There is actually one other person who knows about the exam being rigged: General Yi's silent minion / bodyguard, Hwang Sung-rok. He was right there in the woods with them, but no one thinks about him because he's basically a servant. It's the same way that no one seems to think about holding their tongues around maids or gisaengs. He comes across to me as a potential spy and/or assassin, and he's probably not the only one in General Yi's employ. I'm sure Yi has assets in all the ministries and offices. I've suspected Park Chi-do, Deputy Chief of the Capital Patrol, of being one of Yi's people as well, based on how closely he was keeping tabs on Hwi and Sun-ho, yet refrained from bringing them in on illegal posting / sedition charges.

I'm not sure that I actually believe the reason for Yi Seung-gye's gag order on the bribery. Yes, on one hand, it would undermine public confidence in the merit exam system. But since when have any of the fat cats cared what the public thinks? They just kill or imprison rabble-rousers. On the other hand, as a career military officer, he may have been outraged that someone dared mess with his future subordinates. If Yi were truly as much of a straight arrow as he makes out to be, he wouldn't have let Nam get away with it -- even if he had saved Yi's neck in the past.

I got the distinct impression that Sun-ho was being targeted by Park when he and Colonel Choi went after him in the alley. Was Park acting alone, or on someone's orders? I don't know yet.

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@pakalanapikake

I like the idea that Seo hwi's father had some connection to Bang-won as his teacher of some sort. That would make Hwi and Bang-won's ally strong since they have that personal connection.

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@kiara,
It would also explain why Bang-won bears such an enormous grudge against Lord Nam.

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@pakalanapikake

Yes and I can't wait for the next recap so we can talk freely without spoilers.

I'm in heaven with this show. It's so worth waiting for.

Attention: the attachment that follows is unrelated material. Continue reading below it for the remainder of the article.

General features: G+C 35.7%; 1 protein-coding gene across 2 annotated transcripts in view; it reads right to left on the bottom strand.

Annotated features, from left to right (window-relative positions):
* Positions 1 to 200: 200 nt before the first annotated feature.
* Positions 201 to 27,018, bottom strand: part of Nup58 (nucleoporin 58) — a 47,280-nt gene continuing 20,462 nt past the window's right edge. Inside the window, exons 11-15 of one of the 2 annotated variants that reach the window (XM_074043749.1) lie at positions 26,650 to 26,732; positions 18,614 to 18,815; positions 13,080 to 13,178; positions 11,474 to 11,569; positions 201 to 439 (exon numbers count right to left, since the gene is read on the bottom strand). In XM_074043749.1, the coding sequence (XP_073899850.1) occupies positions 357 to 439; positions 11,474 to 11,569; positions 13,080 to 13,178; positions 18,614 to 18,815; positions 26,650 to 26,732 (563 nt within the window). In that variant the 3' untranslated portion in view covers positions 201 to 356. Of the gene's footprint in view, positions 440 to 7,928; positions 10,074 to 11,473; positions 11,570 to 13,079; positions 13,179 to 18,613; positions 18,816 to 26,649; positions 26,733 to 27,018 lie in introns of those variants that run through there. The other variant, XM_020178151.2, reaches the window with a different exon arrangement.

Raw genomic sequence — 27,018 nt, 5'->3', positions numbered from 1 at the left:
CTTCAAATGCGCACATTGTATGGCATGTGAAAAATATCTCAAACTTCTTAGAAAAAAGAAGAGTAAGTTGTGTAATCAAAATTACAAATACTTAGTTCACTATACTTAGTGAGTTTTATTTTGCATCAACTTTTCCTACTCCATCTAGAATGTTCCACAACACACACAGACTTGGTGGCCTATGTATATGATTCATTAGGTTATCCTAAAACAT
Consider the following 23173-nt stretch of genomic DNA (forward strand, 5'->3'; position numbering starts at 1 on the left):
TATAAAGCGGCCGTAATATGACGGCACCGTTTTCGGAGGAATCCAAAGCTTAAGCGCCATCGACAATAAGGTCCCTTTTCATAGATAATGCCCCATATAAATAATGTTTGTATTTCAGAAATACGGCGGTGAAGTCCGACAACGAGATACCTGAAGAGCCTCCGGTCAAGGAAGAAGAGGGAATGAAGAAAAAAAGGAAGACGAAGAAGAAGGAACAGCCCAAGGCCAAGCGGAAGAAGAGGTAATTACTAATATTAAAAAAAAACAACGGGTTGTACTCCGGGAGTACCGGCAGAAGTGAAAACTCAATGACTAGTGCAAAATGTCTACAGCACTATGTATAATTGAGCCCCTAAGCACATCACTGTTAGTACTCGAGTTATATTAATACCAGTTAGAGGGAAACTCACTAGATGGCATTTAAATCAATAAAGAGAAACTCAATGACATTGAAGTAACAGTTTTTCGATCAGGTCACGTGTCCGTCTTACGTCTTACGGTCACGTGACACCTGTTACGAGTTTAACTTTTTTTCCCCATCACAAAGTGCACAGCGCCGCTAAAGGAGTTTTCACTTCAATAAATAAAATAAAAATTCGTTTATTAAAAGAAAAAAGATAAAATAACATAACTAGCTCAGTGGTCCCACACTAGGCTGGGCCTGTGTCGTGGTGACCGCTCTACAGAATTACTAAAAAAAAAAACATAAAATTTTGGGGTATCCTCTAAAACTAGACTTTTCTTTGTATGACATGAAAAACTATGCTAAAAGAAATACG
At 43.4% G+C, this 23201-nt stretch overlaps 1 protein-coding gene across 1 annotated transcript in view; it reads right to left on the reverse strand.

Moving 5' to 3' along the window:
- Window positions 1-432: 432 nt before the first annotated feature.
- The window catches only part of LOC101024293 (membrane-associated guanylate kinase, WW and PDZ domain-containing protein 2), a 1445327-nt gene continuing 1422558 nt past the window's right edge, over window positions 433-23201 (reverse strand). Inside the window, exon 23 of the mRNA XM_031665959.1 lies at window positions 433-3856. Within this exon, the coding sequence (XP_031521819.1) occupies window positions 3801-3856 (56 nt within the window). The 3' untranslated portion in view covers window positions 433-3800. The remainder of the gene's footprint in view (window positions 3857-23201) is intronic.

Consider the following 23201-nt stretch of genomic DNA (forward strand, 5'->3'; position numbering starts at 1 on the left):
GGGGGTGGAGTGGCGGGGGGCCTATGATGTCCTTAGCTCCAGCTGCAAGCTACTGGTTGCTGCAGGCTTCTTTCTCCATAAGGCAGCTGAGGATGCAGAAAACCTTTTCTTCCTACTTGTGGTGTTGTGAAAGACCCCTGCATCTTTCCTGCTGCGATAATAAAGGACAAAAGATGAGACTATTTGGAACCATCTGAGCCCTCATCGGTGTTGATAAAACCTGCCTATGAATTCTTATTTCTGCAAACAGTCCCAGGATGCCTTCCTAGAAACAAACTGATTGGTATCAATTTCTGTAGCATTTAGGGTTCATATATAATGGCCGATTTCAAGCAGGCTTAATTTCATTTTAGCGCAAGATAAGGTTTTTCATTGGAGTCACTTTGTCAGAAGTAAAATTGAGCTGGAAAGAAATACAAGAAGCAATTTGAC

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It's coming soon, I'm almost finished!

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@lollypip

Please take your time. It's worth the wait and we would love for you to sleep and take care of your health first. ❤️😘

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The fight scenes and the battle could do without music. Ok just how about less music lol.

Ahn Nae-sang's Lord Nam is the most ambitious of them all but I like how he plays it cool. Watch out Yi Seong-gye.

Will talk more about Park in the next episode.

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@kiara,
Ahn Nae-sang is hitting it out of the park with his portrayal of Nam. His low-key malevolence makes me wonder what he's up to, and why. He has such an ax to grind against Hwi that I cannot wait to find out why he's so vengeful. I don't think it's just because he resents his bastard son's friend who is more gifted than his own offspring. I'm guessing bad blood -- or sour grapes on steroids -- between him and the Greatest Swordsman in Goryeo.

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... or there was a woman who came between them! Bua-ha-ha! It is kdrama, after all 😉

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I won't be surprised if they pull a past triangle with Hee-jae's mother lol.

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Ooh! Good one. 👍🏼

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Haha it's probably sour grapes on steroids.

I totally get why he is a fictional character. Nam Eun was no match for Yi Bang-won but Lord Nam is more dangerous and strategically manipulating.

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Wow .. that so .. fast. Kisses at episode 2 and the friendship broken?!
I'm so surprise by how fast the story goes.

I AM sold for having second lead syndrome. And I just realized that my other 2nd lead syndrome also have name Sun-ho (Love Alarm) .. what the heck!

So far I haven't really into Hee-jae yet, again this reminds me of Gaksital where the female lead is quite awesome but Jin Se Yun looks like can't catch up with both male leads and I feels that it goes with Seolyoun. Se Jong and Do Hwan acting are so amazing and surpass her. Maybe due to their characters but I hope theirs will grow in the future.

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I actually continued with the show after episode 1 after the scene of Hwi and Heejae fighting off guards admist the colourful fabric because I found the choice of music used intriguing.

I noticed the use of modern pieces and music tracks in this period drama and it is a refreshing take on the melodramatic soundtrack commonly heard. I like that and I disagree in this instance that not "hearing" the background track is better. I feel the music is tastefully and wisely done, elevating the scenes without taking away from the storytelling